What’s wrong with this picture?

“We don’t believe in laws like the law of large numbers.” —Apple CEO Tim Cook

The red line in the chart above, writes Timesman David Leonhardt in Our Broken Economy, in One Simple Chart, “captures the rise in inequality better than any other chart or simple summary that I’ve seen.”

I don’t have a neat point to make about the soaring red line and Apple’s growth trajectory. Or about income inequality and the law of LOL numbers. All I know is that something is broken.

6 Comments

  1. David Emery said:

    Now it would be interesting to see a plot of this over time, not just cherry-picking 2 years. After all, if you picked 1932, you’d see something very different than you’d see in 1928 or 1998.

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    August 8, 2017
  2. Gianfranco Pedron said:

    I think the middle class has been able to live relatively well with little income growth because of the (relative) stabilization if not reduction of prices for commodities and moderate luxuries offered by offshore sourcing for many of those items.

    If we had not outsourced our manufacturing, the poor and the middle class would be way worse off than they are without significant increases in their income. Increases in income per unit of output means that the value of any savings one might have in liquidities, which I would guess is the predominant savings vehicle for the poor and middle class if there are any savings, gets devalued accordingly.

    I’m not sure that the cost of “making America great again”, a great campaign slogan, has been given much consideration by the people it will affect the most.

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    August 8, 2017
  3. Robert McDonald said:

    Yes, the picture is very complicated. And all these observations are accurate. One of the biggest issue in solving the inequality problem is that most Republican leaders either do not understand the bigger picture or are in denial about the many factors that have been at work in disenfranchising many of our citizens. Its not the minimum wage “stupid,” its the fact that over 30% or American workers now have no benefits . No holiday pay, no sick leave, no medical and dental insurance and no retirement 401K. Many will pay for their health expenses by forced bankruptcy leaving them without viable credit which also has serious costs in addition to higher interest charges. And on on top of all reductions in compensation that have occurred since the 1990’s, there is job insecurity as well. All the items on this page have resulted in a severe degradation in compensation paid for work performed over the last 30 years or so.

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    August 8, 2017
  4. Ken Cheng said:

    If I’m reading this graphic correctly,I have no issues that the ultra-rich, over 99th %ile, are seeing income growth rates of 2 to 6%. And it seems to me that the ideal income growth lines should be level or slope upwards slightly. 2014 does this better than 1980.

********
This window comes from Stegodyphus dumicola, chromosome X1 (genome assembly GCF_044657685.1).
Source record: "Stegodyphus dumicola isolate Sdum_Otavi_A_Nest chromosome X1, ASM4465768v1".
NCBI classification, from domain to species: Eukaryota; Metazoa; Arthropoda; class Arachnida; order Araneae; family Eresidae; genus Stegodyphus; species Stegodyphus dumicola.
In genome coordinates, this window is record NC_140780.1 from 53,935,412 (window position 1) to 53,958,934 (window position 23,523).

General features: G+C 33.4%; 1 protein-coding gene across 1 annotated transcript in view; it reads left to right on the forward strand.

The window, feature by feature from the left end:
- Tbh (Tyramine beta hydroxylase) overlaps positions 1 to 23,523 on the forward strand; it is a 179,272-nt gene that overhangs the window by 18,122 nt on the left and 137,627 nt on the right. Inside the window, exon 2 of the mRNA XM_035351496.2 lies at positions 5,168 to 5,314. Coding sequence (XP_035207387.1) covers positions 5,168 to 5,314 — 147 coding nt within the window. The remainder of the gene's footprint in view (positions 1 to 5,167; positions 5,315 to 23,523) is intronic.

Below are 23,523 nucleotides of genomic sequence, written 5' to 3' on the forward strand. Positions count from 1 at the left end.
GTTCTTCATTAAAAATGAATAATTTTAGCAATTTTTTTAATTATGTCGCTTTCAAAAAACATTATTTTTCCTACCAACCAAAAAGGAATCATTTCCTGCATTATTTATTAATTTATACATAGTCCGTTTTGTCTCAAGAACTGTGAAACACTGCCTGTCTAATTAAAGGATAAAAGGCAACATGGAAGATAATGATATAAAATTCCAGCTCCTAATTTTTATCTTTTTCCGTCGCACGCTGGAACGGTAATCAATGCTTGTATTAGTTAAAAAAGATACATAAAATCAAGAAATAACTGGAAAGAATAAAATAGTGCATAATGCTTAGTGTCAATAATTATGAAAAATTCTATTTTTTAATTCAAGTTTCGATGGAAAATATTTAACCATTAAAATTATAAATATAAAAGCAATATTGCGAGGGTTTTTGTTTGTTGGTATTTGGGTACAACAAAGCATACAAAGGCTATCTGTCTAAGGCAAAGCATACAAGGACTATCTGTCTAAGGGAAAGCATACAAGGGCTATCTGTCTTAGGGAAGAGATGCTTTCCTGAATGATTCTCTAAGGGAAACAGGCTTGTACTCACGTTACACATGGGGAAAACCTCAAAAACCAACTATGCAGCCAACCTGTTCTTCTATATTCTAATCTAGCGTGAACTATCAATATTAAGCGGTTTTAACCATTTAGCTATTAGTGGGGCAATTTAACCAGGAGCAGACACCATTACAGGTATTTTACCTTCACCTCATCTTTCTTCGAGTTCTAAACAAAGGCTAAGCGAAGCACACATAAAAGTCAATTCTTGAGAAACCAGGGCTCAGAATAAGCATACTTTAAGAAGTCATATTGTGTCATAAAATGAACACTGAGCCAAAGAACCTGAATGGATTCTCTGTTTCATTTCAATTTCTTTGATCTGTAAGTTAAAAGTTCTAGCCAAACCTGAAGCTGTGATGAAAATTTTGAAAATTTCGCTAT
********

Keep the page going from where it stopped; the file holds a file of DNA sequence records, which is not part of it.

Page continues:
However, the biggest disappointment to me is that 2014 income %ile groups below 50th, seem to show <1% real income growth, not to mention that income %ile groups below 5th, seem to show negative real income growth. That should be unacceptable in the richest nation on this Earth.

    I don't think the answer is the 1980 income growth line shape, but rather should be raising the 2014 income growth line shape, so that it's at least a couple percent higher. How to get there from here is what I'd like to hear about from politicians who want to get elected. The answer shouldn't just be shifting income from the wealthiest to the poorest, although some of that might help, but how to lift the whole curve. I imagine that is what China's income growth curve looks like, but with a far steeper slope.

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    August 8, 2017
  5. Reader Alex Bowden writes from over the transom:

    What’s wrong with this picture?

    “The red line in the chart above captures the rise in inequality better than any other chart or simple summary that I’ve seen.”

    Err…. No, it doesn’t. The author confuses cause, with effect.

    If the income percentiles were based on peoples income 34 years ago, and the income growth was “over following 34 years”, then that would be true.

    But this is income percentiles now, and income growth over the previous 34 years.

    So, what the curve actually show is that the people who have the highest incomes now, are the ones whose income has grown the most over the last 34 years.

    Which shouldn’t be a surprise to anyone.

    It’s not about inequality. It’s about simple mathematics.

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    August 9, 2017
    • David Emery said:

      “grown most over the last 34 years”
      Not really, because as I wrote earlier, these are snapshots in time, and not an actual plot over the 34 year period.

      I’m not questioning the underlying position, I’m just saying that the two data points aren’t sufficient to draw that conclusion.

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      August 9, 2017

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